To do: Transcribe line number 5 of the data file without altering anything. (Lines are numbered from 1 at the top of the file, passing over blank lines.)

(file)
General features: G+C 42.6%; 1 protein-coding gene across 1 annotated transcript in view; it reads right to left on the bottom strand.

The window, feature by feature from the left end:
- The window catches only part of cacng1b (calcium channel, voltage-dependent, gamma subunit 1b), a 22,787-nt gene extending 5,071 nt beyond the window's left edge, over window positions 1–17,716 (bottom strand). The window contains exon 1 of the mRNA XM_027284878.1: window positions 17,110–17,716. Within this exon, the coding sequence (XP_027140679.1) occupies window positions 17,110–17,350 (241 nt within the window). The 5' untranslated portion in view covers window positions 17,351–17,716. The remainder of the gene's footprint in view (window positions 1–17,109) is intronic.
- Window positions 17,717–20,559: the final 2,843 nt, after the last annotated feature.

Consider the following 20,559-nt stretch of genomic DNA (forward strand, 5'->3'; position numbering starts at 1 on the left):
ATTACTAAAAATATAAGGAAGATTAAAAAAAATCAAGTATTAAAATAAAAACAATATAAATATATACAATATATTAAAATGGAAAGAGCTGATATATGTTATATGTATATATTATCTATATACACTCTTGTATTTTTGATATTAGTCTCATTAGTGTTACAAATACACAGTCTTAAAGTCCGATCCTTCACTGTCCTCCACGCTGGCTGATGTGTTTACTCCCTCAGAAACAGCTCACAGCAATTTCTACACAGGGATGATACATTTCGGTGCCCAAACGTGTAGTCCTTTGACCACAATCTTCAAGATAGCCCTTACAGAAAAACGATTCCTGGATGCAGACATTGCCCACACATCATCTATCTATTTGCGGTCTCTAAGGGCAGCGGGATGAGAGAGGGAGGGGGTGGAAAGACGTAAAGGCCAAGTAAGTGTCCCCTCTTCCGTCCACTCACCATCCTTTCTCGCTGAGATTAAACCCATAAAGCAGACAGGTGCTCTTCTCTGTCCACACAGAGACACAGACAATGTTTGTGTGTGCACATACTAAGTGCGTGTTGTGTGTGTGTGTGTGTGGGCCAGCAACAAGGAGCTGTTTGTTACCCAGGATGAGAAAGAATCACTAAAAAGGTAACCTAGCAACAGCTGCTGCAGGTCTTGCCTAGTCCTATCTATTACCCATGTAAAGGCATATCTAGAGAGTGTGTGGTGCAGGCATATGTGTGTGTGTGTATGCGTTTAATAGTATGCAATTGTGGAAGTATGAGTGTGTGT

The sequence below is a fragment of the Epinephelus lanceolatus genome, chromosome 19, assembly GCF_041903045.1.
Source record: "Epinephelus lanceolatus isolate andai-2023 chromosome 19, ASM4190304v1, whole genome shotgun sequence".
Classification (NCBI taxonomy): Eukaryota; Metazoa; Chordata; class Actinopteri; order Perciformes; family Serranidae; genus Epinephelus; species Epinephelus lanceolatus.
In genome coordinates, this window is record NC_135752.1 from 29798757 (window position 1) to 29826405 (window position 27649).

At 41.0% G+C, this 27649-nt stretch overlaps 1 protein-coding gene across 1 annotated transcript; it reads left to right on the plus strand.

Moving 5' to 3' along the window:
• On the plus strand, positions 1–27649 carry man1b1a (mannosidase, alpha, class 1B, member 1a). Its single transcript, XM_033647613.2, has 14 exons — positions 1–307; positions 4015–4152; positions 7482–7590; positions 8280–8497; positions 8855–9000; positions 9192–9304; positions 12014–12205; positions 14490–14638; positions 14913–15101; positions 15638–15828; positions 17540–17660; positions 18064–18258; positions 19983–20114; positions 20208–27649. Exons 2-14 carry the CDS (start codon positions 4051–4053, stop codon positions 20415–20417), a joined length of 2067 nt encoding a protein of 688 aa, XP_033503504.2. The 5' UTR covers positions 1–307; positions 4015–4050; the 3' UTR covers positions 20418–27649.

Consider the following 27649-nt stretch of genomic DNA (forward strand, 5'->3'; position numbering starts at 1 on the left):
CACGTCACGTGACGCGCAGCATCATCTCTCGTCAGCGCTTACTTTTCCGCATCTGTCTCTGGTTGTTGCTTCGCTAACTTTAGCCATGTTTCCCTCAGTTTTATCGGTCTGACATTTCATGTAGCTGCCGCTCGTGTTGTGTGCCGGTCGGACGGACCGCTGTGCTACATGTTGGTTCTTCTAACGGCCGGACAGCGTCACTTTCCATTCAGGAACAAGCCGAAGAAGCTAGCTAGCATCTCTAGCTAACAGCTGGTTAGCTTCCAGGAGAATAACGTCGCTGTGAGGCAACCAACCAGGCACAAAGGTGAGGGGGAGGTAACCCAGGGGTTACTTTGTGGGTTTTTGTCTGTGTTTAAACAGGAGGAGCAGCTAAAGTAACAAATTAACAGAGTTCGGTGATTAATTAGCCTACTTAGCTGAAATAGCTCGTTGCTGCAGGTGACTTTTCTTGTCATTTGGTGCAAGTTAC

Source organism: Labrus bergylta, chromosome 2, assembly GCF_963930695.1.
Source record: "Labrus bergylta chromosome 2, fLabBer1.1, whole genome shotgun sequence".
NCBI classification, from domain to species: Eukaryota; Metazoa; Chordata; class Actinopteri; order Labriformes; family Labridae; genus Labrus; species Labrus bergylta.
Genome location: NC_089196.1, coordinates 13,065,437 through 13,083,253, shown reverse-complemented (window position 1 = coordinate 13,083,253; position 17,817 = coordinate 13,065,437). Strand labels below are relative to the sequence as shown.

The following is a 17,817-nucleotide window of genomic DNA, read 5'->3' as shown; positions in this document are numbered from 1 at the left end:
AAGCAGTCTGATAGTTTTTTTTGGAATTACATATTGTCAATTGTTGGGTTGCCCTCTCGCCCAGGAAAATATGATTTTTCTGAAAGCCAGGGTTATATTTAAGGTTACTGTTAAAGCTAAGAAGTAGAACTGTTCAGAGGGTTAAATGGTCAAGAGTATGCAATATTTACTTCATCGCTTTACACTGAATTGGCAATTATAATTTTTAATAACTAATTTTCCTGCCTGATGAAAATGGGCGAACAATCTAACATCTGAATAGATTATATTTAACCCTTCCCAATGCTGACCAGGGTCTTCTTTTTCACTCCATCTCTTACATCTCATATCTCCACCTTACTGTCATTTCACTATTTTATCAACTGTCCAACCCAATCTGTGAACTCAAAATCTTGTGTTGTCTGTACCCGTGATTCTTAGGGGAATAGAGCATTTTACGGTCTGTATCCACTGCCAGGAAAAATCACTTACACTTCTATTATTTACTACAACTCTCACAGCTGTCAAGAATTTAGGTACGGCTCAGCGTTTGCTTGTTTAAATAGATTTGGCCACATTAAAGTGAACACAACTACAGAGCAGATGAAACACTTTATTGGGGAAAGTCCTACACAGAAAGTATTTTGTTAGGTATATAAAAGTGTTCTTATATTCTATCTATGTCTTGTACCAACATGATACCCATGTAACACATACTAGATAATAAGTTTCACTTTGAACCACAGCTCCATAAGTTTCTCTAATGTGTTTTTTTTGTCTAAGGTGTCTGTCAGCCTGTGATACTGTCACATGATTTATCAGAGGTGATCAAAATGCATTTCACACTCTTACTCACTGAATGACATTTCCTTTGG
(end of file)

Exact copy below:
Consider the following 20,559-nt stretch of genomic DNA (forward strand, 5'->3'; position numbering starts at 1 on the left):